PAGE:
A few weeks ago, I had breakfast with some of the most beautiful and brilliant ladies I have ever had the pleasure of meeting. Hundreds of leading Black and Latina women from across the Chicago area gathered to share their stories-as breast cancer survivors and fighters.
Leading this event was my friend, Donna Thompson, CEO of Access Community Health Network. Donna is a true gift to all of us as she and her colleagues tirelessly wage the campaign to save our mothers, sisters, wives, daughters and friends from such an unforgiving enemy as breast cancer. Please read the following-and more importantly, please get involved.
Mother’s Day 2007 has become an opportunity for women across the Chicagoland area to focus even more attention on the issue of breast cancer. While thousands of women and girls participate in the Y-Me Run and Walk for Breast Cancer on Mother’s Day each year in Grant Park, a new effort was launched this year to involve African-American and Latino women who do not traditionally participate in the Y-Me Walk or run.
More than 70,000 people were pinned with pink ribbons during Mother’s Day worship services at more than 50 Chicago-area churches in the African-American and Latino communities. “Pin-a-Sister Sunday” targeted women of color to make them aware of their greater risk of breast-cancer mortality.
A recent study by Sinai Health Institute found that while Black and Latino women are less likely to be diagnosed with breast cancer, they are 40 percent more likely to die from the disease.
“It is unconscionable that women of color are dying from breast cancer at the same rate they were 20 years ago,” said Thompson, whose organization is one of the event sponsors. “We can do something to address this disparity and one of the first steps is greater awareness. Churches are good places to make contact with women in the African-American and Latino communities. They will listen to their peer-counselors who can make them more aware of the risks of ignoring breast health issues.”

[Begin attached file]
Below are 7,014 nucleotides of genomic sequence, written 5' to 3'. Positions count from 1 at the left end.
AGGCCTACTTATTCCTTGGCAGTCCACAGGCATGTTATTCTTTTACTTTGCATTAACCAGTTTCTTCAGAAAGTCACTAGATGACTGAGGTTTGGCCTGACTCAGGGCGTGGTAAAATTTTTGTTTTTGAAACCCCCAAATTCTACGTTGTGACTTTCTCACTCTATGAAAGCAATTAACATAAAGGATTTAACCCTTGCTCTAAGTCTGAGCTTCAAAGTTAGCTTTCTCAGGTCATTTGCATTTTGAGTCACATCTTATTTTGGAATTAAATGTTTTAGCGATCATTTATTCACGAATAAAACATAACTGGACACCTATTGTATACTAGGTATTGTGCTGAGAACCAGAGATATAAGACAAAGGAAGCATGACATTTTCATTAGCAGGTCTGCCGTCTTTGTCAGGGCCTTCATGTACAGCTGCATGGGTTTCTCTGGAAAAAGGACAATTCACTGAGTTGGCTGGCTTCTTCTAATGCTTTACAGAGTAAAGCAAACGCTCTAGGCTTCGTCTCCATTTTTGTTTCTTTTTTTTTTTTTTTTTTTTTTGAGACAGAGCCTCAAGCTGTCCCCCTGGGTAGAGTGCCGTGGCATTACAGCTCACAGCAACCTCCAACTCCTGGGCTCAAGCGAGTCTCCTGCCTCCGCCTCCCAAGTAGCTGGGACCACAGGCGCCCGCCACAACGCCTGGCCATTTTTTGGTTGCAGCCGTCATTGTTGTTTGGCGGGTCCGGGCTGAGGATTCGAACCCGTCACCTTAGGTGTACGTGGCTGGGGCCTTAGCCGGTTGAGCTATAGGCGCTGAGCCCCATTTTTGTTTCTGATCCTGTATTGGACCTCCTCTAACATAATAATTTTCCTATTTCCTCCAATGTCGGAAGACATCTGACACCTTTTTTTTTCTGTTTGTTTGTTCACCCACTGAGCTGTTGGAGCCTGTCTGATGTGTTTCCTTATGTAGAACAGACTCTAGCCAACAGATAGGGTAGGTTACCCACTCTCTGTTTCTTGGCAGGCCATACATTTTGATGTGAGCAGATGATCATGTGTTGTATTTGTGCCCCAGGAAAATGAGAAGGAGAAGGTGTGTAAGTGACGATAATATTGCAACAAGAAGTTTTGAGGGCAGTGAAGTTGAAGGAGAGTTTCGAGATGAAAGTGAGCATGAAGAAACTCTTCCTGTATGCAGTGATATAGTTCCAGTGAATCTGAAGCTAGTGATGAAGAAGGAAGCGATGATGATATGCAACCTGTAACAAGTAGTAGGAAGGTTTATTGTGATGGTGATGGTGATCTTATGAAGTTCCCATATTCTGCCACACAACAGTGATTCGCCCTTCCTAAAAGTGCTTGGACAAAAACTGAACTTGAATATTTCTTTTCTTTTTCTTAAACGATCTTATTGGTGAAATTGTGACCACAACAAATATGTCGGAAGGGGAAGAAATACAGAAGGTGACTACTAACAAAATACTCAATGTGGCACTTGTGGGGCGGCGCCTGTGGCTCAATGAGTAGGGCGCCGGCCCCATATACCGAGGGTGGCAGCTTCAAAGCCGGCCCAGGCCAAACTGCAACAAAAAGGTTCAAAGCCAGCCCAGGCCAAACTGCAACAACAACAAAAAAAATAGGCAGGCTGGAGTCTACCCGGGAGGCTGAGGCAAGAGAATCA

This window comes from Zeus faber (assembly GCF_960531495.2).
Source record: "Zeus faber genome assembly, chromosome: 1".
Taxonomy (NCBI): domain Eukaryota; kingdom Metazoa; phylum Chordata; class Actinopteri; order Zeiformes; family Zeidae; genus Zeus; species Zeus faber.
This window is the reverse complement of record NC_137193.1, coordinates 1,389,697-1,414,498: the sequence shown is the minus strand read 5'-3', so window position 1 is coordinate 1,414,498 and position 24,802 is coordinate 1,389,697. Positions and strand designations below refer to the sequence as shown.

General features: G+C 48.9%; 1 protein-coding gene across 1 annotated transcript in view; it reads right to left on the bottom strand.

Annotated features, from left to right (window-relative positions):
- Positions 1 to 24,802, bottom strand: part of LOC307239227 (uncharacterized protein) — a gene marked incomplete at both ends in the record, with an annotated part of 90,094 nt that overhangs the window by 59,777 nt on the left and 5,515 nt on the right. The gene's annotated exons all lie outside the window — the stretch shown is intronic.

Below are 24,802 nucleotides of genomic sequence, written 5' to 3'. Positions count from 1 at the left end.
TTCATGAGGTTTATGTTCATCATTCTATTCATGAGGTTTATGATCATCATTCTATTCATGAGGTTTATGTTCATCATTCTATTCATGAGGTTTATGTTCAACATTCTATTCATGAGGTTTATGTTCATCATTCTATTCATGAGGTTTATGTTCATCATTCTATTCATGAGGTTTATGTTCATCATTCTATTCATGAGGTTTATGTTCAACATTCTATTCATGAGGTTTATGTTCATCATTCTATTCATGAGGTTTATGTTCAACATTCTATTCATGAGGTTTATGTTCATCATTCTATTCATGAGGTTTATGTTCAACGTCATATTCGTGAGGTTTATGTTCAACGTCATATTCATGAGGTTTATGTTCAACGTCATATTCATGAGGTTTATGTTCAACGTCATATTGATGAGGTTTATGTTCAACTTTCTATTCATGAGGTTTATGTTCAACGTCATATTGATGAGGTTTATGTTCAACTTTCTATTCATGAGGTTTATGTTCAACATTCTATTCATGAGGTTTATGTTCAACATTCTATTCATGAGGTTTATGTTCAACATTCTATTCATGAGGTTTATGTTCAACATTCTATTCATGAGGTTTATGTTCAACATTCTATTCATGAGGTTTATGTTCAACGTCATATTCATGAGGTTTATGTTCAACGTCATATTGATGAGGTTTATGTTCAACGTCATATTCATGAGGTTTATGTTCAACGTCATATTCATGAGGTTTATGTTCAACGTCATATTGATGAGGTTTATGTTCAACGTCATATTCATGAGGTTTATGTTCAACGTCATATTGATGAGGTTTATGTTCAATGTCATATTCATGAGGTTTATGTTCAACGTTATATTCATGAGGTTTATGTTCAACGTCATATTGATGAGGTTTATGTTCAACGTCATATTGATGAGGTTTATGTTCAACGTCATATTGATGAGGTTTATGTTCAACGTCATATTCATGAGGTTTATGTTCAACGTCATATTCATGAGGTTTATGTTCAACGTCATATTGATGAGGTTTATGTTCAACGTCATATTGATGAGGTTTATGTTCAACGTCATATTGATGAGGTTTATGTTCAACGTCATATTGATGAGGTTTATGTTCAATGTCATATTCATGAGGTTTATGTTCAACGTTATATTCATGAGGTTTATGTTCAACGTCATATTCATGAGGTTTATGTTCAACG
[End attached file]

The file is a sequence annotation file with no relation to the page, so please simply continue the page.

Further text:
The churches that participated in “Pin-a-Sister Sunday” are located across the metropolitan Chicago-area with congregations large and small. A number of prominent African-American and Latino women elected officials and celebrities supported the effort by attending church services and making special announcements.
Participating officials and celebrities included state senators Iris Martinez, Jacqueline Collins and Mattie Hunter; state representatives Connie Howard, Deborah Graham and former representative Robin Kelly; Alderman Leslie Hairston; former Cook County board President Bobbie Steele; West Side NAACP President Vera Davis; WVON President Melody Spann; and ABC-Ch. 7 Traffic Reporter Roz Varon, who is a breast cancer survivor.
“Pin-a-Sister Sunday” was a joint effort of ACCESS, the American Cancer Society and the State of Illinois’ Stand Against Cancer breast and cervical cancer prevention program. The Stand Against Cancer program provides state funding to federally qualified health centers run by ACCESS so that church-based health advocates can identify women to receive breast cancer screenings and follow-up care under the Medicaid program. The American Cancer Society provided the pink ribbons for the effort.
“We are so grateful to the churches for their willingness to participate in the vitally important awareness effort and so thankful to the State of Illinois for its on-going financial support for the Stand Against Cancer program,” said Thompson.”
ACCESS can be contacted at: 773/257-6770